COLUMN: Political labels: What's your viewpoint on Big Oil?
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Editor's note: This post is part of a series by Dr. Baker on Our Values about core American values. This week, Dr. Baker is discussing results from a new poll by the Pew Research Center, and what they mean about America and where we’re headed.
Is it unfair to end tax subsidies for Big Oil? It depends on your political label.
Gas prices are more than $4 a gallon at most pumps around the country, up from about $3 a year ago. As gas prices skyrocket, so do Big Oil profits.
The five biggest firms made $36 billion in profits — in just the first quarter of this year. At the same time, these firms continue to get tax breaks of about $2 billion a year. Is it time to end these tax subsidies?
Many Democrats in Congress think so. This week, the CEOs of Shell, ExxonMobile, BP America, ConocoPhillips and Chevron were called to testify before the Senate Finance Committee about record gas prices, profits, and tax breaks.
Big Oil has always been a mystery to me. Somehow, they can have skyrocketing costs (a barrel of crude is $100) and record profits at the same time. For most companies, rising costs depress profits unless the costs are passed through to consumers as higher prices. But cost pass-throughs usually protect profits, not elevate them.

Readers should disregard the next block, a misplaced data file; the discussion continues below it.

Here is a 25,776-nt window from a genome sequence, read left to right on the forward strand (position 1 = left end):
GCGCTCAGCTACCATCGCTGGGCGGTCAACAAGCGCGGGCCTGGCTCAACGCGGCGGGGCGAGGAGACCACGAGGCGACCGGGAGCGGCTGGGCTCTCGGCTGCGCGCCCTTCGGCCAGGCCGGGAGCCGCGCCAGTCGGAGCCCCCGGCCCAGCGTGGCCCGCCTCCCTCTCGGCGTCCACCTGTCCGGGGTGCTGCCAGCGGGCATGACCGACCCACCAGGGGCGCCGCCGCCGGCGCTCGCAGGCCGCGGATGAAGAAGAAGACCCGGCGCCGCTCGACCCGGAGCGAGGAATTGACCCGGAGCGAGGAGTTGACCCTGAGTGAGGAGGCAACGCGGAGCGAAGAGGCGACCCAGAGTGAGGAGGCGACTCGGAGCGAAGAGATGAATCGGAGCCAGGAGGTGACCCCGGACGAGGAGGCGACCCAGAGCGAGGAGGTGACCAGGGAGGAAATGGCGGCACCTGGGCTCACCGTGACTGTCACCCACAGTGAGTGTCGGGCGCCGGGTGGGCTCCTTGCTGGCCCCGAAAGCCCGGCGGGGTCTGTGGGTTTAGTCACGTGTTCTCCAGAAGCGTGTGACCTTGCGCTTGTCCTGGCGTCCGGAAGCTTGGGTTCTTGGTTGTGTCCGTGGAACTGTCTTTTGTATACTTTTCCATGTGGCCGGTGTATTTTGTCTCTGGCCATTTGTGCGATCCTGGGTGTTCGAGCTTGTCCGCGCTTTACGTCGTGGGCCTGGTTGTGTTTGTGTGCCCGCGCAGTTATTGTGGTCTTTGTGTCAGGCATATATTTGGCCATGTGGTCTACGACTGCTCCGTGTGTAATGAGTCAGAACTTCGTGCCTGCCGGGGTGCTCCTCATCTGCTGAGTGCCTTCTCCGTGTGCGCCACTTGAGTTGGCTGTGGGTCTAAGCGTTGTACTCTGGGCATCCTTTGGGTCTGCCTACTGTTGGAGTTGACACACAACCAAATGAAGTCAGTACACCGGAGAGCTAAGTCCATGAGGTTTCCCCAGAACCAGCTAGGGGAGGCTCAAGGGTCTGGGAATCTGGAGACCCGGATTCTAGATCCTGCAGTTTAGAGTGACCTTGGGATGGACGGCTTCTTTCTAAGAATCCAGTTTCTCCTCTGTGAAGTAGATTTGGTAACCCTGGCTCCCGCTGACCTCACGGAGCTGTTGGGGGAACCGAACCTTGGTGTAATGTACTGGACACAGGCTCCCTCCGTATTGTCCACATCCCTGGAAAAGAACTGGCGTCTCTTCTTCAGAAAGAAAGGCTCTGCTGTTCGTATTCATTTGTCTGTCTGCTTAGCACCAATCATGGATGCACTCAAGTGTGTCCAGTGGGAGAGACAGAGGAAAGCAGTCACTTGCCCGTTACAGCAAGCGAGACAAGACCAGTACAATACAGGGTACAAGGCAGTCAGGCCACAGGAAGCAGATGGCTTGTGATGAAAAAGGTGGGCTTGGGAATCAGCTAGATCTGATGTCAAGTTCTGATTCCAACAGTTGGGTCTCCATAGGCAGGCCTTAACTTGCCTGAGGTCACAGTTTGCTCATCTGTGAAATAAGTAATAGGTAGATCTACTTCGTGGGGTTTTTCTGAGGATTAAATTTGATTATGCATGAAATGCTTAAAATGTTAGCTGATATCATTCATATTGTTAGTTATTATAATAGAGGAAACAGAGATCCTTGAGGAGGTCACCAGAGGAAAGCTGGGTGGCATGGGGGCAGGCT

Big Oil has solved one of the mysteries of the financial universe by having all three: high costs, high prices, high profits. And they still get tax subsidies. These subsidies were meant primarily for struggling manufacturing firms, not profit-rich oil companies.
Some call ending the tax subsidies for Big Oil “un-American.” It’s a “vindictive money grab,” says the head of the American Petroleum Institute. Ending the subsidies would “put more people out of work in New Jersey and across America, damage our nation’s energy security, raise energy costs and, ultimately, drive up deficits.” But, the Congressional Research Service says higher gas prices would be unlikely.
Ultimately, this is as much about politics as it is about economics, and those politics can be complex. The political types we’ve discussed this week, based on the Pew Research Center’s new study we've been discussing all week, have starkly different views on taxes and corporate profits.
At one end, few Staunch Republicans (13 percent) or Libertarians (13 percent) think corporate profits are too high. At the other end, about three quarters of Hard-Pressed Democrats (79 percent), Solid Liberals (77 percent), and Disaffecteds (73 percent) say that corporate profits are too high. A slight majority of Post-Moderns agree (52 percent), while just over a third of New Coalition Democrats (38 percent) feel the same.
How do you feel about ending tax breaks for Big Oil?
Is it just a “vindictive money grab”?
Or would it be the fair thing to do?
Dr. Wayne E. Baker is a sociologist on the faculty of the University of Michigan Ross School of Business. Baker blogs daily at Our Values and can be reached at email@example.com or on Facebook.